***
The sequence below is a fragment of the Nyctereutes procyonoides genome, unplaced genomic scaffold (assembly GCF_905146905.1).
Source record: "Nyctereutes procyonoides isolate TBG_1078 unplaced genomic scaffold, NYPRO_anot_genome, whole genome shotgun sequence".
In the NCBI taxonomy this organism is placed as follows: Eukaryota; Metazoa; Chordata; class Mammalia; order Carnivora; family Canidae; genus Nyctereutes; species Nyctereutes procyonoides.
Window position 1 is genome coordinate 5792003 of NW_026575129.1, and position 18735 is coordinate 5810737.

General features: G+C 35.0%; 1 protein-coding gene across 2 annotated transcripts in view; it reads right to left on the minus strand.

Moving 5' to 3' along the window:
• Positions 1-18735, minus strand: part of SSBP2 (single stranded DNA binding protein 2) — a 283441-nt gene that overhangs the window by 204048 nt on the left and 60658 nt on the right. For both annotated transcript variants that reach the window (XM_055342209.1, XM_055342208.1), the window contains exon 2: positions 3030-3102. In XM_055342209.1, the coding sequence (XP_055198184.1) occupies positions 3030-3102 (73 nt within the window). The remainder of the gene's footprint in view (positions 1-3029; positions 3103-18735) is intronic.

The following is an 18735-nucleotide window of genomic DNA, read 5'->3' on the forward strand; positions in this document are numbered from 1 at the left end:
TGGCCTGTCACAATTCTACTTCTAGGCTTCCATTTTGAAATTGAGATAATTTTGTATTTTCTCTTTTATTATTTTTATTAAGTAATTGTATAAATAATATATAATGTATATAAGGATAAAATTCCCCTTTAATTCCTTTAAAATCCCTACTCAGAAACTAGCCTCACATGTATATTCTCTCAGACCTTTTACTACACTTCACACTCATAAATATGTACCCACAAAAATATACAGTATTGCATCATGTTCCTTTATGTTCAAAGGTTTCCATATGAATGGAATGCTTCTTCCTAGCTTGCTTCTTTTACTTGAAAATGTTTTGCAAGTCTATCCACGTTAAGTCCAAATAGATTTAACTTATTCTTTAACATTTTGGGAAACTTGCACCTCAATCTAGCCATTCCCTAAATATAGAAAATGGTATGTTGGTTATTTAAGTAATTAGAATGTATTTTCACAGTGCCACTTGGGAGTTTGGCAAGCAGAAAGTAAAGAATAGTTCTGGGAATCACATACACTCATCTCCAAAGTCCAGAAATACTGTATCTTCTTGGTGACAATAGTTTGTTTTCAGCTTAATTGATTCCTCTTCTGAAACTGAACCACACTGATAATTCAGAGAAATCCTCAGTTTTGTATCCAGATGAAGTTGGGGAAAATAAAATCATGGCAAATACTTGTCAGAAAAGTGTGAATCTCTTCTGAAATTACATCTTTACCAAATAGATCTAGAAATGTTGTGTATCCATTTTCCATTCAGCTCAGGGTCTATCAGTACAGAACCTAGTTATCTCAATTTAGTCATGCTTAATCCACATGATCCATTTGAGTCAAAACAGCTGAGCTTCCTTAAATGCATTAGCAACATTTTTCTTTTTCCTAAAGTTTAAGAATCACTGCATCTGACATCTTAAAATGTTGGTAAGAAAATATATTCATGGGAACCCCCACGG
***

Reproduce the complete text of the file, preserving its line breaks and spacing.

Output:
The sequence below is a fragment of the Nyctereutes procyonoides genome, unplaced genomic scaffold (assembly GCF_905146905.1).
Source record: "Nyctereutes procyonoides isolate TBG_1078 unplaced genomic scaffold, NYPRO_anot_genome, whole genome shotgun sequence".
In the NCBI taxonomy this organism is placed as follows: Eukaryota; Metazoa; Chordata; class Mammalia; order Carnivora; family Canidae; genus Nyctereutes; species Nyctereutes procyonoides.
Window position 1 is genome coordinate 5792003 of NW_026575129.1, and position 18735 is coordinate 5810737.

General features: G+C 35.0%; 1 protein-coding gene across 2 annotated transcripts in view; it reads right to left on the minus strand.

Moving 5' to 3' along the window:
• Positions 1-18735, minus strand: part of SSBP2 (single stranded DNA binding protein 2) — a 283441-nt gene that overhangs the window by 204048 nt on the left and 60658 nt on the right. For both annotated transcript variants that reach the window (XM_055342209.1, XM_055342208.1), the window contains exon 2: positions 3030-3102. In XM_055342209.1, the coding sequence (XP_055198184.1) occupies positions 3030-3102 (73 nt within the window). The remainder of the gene's footprint in view (positions 1-3029; positions 3103-18735) is intronic.

The following is an 18735-nucleotide window of genomic DNA, read 5'->3' on the forward strand; positions in this document are numbered from 1 at the left end:
TGGCCTGTCACAATTCTACTTCTAGGCTTCCATTTTGAAATTGAGATAATTTTGTATTTTCTCTTTTATTATTTTTATTAAGTAATTGTATAAATAATATATAATGTATATAAGGATAAAATTCCCCTTTAATTCCTTTAAAATCCCTACTCAGAAACTAGCCTCACATGTATATTCTCTCAGACCTTTTACTACACTTCACACTCATAAATATGTACCCACAAAAATATACAGTATTGCATCATGTTCCTTTATGTTCAAAGGTTTCCATATGAATGGAATGCTTCTTCCTAGCTTGCTTCTTTTACTTGAAAATGTTTTGCAAGTCTATCCACGTTAAGTCCAAATAGATTTAACTTATTCTTTAACATTTTGGGAAACTTGCACCTCAATCTAGCCATTCCCTAAATATAGAAAATGGTATGTTGGTTATTTAAGTAATTAGAATGTATTTTCACAGTGCCACTTGGGAGTTTGGCAAGCAGAAAGTAAAGAATAGTTCTGGGAATCACATACACTCATCTCCAAAGTCCAGAAATACTGTATCTTCTTGGTGACAATAGTTTGTTTTCAGCTTAATTGATTCCTCTTCTGAAACTGAACCACACTGATAATTCAGAGAAATCCTCAGTTTTGTATCCAGATGAAGTTGGGGAAAATAAAATCATGGCAAATACTTGTCAGAAAAGTGTGAATCTCTTCTGAAATTACATCTTTACCAAATAGATCTAGAAATGTTGTGTATCCATTTTCCATTCAGCTCAGGGTCTATCAGTACAGAACCTAGTTATCTCAATTTAGTCATGCTTAATCCACATGATCCATTTGAGTCAAAACAGCTGAGCTTCCTTAAATGCATTAGCAACATTTTTCTTTTTCCTAAAGTTTAAGAATCACTGCATCTGACATCTTAAAATGTTGGTAAGAAAATATATTCATGGGAACCCCCACGG